Stop and start interview process: if this is possible explain how, and any information stored to allow it.
Explain intercept technique: e.g. random selection.
Password identity system: if it is used, describe how it works and the security it offers.
Stop and start interview process: if this is possible, explain how, and any information stored to allow it.
Invisible processing: describe any invisible processing used to make the intercept or re-direct respondents to the survey.
Children and young people
Researchers must be sensitive to concerns of parents, consumer groups and legislators about the potential exploitation of children and young people on the internet. All reasonable measures must be taken to ensure verifiable and explicit permission is obtained from a parent or legal guardian to invite a child to participate in a research survey although it is recognised that the identification of children and young people is not possible with certainty on the internet at this time.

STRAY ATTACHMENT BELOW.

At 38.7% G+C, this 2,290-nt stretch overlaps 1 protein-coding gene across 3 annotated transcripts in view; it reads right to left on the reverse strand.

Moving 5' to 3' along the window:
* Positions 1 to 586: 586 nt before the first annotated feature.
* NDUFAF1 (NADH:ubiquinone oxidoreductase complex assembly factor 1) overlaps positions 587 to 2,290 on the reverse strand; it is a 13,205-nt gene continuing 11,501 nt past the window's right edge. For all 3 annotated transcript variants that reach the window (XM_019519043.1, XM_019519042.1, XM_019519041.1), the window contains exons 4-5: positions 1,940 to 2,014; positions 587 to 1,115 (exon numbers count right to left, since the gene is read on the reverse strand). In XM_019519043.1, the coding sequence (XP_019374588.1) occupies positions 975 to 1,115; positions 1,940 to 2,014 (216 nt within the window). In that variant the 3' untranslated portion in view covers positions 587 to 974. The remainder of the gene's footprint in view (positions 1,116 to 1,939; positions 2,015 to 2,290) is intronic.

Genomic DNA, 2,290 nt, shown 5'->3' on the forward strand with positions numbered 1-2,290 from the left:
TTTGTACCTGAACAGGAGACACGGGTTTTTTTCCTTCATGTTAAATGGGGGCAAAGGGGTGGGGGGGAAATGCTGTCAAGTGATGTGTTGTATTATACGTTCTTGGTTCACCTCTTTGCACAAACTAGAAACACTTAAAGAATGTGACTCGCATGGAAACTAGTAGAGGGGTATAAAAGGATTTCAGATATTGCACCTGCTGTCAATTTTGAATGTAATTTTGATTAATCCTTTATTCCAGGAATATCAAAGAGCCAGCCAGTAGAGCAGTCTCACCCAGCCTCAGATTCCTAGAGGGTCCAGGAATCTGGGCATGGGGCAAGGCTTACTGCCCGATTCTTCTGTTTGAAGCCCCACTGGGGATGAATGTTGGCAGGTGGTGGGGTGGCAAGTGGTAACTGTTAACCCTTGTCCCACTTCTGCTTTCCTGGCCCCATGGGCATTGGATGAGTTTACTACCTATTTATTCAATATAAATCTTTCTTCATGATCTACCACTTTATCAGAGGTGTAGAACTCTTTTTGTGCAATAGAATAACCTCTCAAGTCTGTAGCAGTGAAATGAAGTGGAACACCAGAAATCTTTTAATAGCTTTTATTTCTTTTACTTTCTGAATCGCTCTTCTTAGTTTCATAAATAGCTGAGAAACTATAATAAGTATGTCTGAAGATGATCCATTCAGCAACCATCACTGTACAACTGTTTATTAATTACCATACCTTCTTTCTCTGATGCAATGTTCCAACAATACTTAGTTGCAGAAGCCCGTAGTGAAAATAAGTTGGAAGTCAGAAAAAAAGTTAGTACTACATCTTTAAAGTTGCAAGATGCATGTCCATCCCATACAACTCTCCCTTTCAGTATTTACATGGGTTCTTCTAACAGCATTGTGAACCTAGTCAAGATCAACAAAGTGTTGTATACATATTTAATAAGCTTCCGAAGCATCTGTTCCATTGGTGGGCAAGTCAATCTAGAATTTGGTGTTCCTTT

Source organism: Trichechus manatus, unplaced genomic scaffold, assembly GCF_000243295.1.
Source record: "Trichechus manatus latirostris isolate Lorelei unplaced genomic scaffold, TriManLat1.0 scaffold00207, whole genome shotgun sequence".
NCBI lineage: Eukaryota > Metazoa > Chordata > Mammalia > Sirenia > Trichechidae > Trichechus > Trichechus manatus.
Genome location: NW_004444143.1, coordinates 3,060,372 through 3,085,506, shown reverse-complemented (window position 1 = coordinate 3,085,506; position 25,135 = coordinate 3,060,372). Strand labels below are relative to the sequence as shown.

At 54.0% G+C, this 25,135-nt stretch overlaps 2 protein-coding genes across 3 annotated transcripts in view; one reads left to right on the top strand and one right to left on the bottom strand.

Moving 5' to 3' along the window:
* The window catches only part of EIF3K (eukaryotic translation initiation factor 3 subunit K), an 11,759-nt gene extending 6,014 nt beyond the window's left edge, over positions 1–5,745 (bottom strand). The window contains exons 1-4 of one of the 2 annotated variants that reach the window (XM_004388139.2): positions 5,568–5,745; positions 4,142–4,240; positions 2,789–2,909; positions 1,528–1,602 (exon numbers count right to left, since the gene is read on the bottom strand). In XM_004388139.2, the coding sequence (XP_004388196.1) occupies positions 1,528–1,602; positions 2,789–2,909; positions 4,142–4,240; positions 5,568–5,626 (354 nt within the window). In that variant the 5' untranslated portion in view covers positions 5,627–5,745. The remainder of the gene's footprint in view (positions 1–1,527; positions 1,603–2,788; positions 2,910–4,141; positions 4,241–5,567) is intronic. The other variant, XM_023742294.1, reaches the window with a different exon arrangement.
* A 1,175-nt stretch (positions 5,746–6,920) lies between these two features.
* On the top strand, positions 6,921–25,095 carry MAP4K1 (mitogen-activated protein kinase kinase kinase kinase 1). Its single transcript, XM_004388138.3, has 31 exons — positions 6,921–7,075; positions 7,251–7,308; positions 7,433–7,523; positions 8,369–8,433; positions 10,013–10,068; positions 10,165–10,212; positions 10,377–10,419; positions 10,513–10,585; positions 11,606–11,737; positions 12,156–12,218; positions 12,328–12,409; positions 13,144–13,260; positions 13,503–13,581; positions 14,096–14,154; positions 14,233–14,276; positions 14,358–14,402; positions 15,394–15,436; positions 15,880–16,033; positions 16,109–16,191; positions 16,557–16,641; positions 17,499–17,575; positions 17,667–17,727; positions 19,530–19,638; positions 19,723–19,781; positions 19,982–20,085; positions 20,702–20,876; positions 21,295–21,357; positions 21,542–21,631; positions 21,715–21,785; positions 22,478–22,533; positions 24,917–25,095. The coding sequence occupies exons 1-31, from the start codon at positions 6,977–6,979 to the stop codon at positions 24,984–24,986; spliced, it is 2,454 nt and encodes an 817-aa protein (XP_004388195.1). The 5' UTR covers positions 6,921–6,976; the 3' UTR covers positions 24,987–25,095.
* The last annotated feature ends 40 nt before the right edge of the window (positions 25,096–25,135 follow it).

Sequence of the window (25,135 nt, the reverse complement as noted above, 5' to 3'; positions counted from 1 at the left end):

Researchers must observe all relevant laws and national codes specifically relating to children and young people noting that the age definition for children varies from country to country. Read more
Where there is no specific national definition, the ESOMAR Guideline on Interviewing Children and Young People recommends those aged under 14 should be treated as “children” and those aged 14-17 as “young people” since market research is founded in the social sciences and recognizes different stages of mental and psychological development.
Before interviewing children, researchers must ensure that permission is obtained from a parent, legal guardian or other person legally responsible for the child (hereafter referred to as ‘parent’).